Woodrow Wilson Papers
The Food Administrator ( Hoover ) to President Wilson
Dear Mr. President: The general food situation in Europe looms more strongly hour by hour through the various reports and telegrams that we are receiving.
In accordance with the arrangements made with your approval, the War Department is to give us shipping for 140,000 or 150,000 tons at once which foodstuffs they will advance to carry into French stocks or southern European ports for re-distribution on methods that may be determined on my arrival.
In addition to this, and in view of the serious situation in Northern Europe, I am—in accordance with our discussions of yesterday—instructing the Grain Corporation to purchase and ship to English ports for re-direction, another 125,000 to 140,000 tons of food to be used, probably in Northern Europe. We can finance this through the Grain Corporation up to the point of sale.
The ability to perform the measure will depend of course on our ability to secure the shipping. Mr. Hurley is making arrangements to divert to us if possible some boats outside of the Army programme but if this should fail I am anxious that the Army should make other sacrifices of its munitions programme to enable this to be carried out at once. I am confident that if we can have started to Europe 350,000 to 400,000 tons of food for these special purposes within the next ten or fifteen days and I can inform the various governments—especially [Page 631]some of the Northern Neutrals—of positive arrivals that will be placed at their disposal, it would enable them to increase rations from their present stocks and probably keep their boats from rocking.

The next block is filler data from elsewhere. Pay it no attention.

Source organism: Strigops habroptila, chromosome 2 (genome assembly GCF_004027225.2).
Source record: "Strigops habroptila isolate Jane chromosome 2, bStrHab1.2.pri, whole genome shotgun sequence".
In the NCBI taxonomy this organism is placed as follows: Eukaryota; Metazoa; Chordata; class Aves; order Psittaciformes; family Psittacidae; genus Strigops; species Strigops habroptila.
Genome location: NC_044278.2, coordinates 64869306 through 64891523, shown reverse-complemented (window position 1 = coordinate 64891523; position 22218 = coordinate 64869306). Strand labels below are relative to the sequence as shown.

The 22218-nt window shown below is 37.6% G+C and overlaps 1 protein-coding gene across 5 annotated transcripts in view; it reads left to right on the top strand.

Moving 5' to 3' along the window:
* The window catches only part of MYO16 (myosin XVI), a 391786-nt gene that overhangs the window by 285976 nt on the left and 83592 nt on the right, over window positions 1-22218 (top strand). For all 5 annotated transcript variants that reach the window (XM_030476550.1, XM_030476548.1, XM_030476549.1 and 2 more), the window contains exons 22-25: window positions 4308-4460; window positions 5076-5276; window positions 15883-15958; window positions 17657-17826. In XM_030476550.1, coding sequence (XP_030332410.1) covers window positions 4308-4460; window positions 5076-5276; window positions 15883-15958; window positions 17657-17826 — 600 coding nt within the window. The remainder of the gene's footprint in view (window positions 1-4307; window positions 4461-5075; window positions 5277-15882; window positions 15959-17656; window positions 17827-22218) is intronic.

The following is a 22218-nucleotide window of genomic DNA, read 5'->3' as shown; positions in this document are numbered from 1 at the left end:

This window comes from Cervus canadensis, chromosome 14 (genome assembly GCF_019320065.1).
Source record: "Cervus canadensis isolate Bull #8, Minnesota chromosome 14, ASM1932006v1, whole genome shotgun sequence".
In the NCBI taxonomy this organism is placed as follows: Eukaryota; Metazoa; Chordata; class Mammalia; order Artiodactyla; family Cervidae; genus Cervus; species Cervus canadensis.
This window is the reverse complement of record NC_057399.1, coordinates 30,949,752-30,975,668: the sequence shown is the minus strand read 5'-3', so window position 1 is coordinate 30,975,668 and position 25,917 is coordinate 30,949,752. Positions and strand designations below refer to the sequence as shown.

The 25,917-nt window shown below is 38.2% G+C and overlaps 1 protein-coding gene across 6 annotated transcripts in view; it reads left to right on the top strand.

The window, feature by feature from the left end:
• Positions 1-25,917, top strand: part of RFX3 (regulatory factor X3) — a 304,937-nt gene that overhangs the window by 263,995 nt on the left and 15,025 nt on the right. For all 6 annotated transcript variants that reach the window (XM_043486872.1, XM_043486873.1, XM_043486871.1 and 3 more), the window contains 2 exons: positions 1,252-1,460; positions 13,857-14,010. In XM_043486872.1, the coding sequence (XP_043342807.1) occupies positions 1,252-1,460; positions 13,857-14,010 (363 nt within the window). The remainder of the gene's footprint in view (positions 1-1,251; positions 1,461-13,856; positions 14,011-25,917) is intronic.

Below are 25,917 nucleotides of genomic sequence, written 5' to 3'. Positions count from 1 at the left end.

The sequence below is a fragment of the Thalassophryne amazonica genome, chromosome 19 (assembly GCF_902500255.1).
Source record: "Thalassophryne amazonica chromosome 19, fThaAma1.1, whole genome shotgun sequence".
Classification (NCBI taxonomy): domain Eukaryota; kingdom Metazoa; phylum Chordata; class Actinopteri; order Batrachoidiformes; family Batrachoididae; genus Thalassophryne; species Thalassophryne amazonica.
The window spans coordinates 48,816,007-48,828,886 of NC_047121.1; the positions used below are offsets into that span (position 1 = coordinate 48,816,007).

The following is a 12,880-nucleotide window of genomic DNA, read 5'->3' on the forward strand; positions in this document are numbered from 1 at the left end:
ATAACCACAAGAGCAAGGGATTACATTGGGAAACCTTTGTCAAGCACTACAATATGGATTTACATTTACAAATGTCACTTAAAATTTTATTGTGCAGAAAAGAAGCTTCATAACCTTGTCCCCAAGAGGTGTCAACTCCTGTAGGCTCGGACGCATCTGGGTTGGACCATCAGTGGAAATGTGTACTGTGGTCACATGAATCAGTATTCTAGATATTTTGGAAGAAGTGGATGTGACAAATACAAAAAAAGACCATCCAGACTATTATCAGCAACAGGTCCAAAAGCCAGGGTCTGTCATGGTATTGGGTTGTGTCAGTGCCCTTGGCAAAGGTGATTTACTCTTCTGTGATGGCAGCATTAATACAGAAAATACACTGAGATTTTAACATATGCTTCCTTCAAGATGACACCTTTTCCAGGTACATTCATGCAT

I have had an opportunity this morning to discuss with a group of Senators the question of the provision of an appropriation for working capital to cover these operations. Some of them, especially Senators Pittman and Kellogg, are prepared to place themselves at your disposal, to forward any appropriation for this purpose. On the other hand, I find that amongst some of them bitterness is so great that they would raise strong opposition to raising an appropriation that they thought might be used for feeding Germany. I do believe that appropriation of a revolving fund could be obtained for providing food to the liberated peoples and neutrals and that it might be well to limit this legislation to these purposes; because through such agencies as the Army and the Grain Corporation, with perhaps your Presidential fund, we could probably manage to handle the German problem in itself.
While it should be clear in such appropriation that it is not a gift, but to provide a revolving fund to enable us to carry on relief commerce, it should have a special provision that the foodstuffs may be used for philanthropic purposes if necessary, for the populations of Belgium and Serbia.